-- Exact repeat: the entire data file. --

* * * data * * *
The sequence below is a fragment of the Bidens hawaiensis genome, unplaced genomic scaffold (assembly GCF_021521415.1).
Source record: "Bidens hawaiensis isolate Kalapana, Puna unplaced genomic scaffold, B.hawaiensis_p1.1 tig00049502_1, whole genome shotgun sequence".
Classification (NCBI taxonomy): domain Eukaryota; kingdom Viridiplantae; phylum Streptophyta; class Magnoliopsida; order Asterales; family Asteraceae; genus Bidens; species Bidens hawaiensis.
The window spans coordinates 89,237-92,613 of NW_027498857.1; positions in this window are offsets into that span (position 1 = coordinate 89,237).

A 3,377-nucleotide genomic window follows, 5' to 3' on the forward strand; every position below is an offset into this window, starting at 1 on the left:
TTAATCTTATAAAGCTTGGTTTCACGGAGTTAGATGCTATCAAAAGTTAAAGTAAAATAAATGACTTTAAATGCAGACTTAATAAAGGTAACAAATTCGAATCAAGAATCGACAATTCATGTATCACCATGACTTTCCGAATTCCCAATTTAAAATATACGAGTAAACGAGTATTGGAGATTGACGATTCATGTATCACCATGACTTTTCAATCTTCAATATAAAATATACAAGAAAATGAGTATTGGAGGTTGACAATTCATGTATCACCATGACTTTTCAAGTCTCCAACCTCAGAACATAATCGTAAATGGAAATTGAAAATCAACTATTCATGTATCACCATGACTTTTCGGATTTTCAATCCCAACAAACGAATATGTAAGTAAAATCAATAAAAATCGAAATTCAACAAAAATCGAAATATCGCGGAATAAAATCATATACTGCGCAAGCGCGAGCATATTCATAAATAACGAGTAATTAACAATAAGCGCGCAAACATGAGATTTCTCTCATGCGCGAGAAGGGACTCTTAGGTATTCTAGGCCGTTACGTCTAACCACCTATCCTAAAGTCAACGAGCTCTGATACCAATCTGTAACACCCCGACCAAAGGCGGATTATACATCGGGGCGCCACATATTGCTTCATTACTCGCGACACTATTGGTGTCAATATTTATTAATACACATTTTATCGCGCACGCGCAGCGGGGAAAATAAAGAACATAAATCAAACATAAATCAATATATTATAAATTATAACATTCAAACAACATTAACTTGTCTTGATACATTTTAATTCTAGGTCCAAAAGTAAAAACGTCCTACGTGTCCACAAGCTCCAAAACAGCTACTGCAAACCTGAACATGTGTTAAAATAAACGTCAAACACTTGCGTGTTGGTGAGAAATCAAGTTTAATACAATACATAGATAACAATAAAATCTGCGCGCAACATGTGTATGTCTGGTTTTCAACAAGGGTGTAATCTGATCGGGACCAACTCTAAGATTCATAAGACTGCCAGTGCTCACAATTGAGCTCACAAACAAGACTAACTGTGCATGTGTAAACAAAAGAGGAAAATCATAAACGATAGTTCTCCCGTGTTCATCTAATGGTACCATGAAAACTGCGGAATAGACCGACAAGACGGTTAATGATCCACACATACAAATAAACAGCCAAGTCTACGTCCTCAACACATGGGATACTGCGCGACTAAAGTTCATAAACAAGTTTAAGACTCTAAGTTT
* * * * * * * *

The sequence below is a fragment of the Bidens hawaiensis genome, unplaced genomic scaffold (assembly GCF_021521415.1).
Source record: "Bidens hawaiensis isolate Kalapana, Puna unplaced genomic scaffold, B.hawaiensis_p1.1 tig00049502_1, whole genome shotgun sequence".
Classification (NCBI taxonomy): domain Eukaryota; kingdom Viridiplantae; phylum Streptophyta; class Magnoliopsida; order Asterales; family Asteraceae; genus Bidens; species Bidens hawaiensis.
The window spans coordinates 89,237-92,613 of NW_027498857.1; positions in this window are offsets into that span (position 1 = coordinate 89,237).

A 3,377-nucleotide genomic window follows, 5' to 3' on the forward strand; every position below is an offset into this window, starting at 1 on the left:
TTAATCTTATAAAGCTTGGTTTCACGGAGTTAGATGCTATCAAAAGTTAAAGTAAAATAAATGACTTTAAATGCAGACTTAATAAAGGTAACAAATTCGAATCAAGAATCGACAATTCATGTATCACCATGACTTTCCGAATTCCCAATTTAAAATATACGAGTAAACGAGTATTGGAGATTGACGATTCATGTATCACCATGACTTTTCAATCTTCAATATAAAATATACAAGAAAATGAGTATTGGAGGTTGACAATTCATGTATCACCATGACTTTTCAAGTCTCCAACCTCAGAACATAATCGTAAATGGAAATTGAAAATCAACTATTCATGTATCACCATGACTTTTCGGATTTTCAATCCCAACAAACGAATATGTAAGTAAAATCAATAAAAATCGAAATTCAACAAAAATCGAAATATCGCGGAATAAAATCATATACTGCGCAAGCGCGAGCATATTCATAAATAACGAGTAATTAACAATAAGCGCGCAAACATGAGATTTCTCTCATGCGCGAGAAGGGACTCTTAGGTATTCTAGGCCGTTACGTCTAACCACCTATCCTAAAGTCAACGAGCTCTGATACCAATCTGTAACACCCCGACCAAAGGCGGATTATACATCGGGGCGCCACATATTGCTTCATTACTCGCGACACTATTGGTGTCAATATTTATTAATACACATTTTATCGCGCACGCGCAGCGGGGAAAATAAAGAACATAAATCAAACATAAATCAATATATTATAAATTATAACATTCAAACAACATTAACTTGTCTTGATACATTTTAATTCTAGGTCCAAAAGTAAAAACGTCCTACGTGTCCACAAGCTCCAAAACAGCTACTGCAAACCTGAACATGTGTTAAAATAAACGTCAAACACTTGCGTGTTGGTGAGAAATCAAGTTTAATACAATACATAGATAACAATAAAATCTGCGCGCAACATGTGTATGTCTGGTTTTCAACAAGGGTGTAATCTGATCGGGACCAACTCTAAGATTCATAAGACTGCCAGTGCTCACAATTGAGCTCACAAACAAGACTAACTGTGCATGTGTAAACAAAAGAGGAAAATCATAAACGATAGTTCTCCCGTGTTCATCTAATGGTACCATGAAAACTGCGGAATAGACCGACAAGACGGTTAATGATCCACACATACAAATAAACAGCCAAGTCTACGTCCTCAACACATGGGATACTGCGCGACTAAAGTTCATAAACAAGTTTAAGACTCTAAGTTT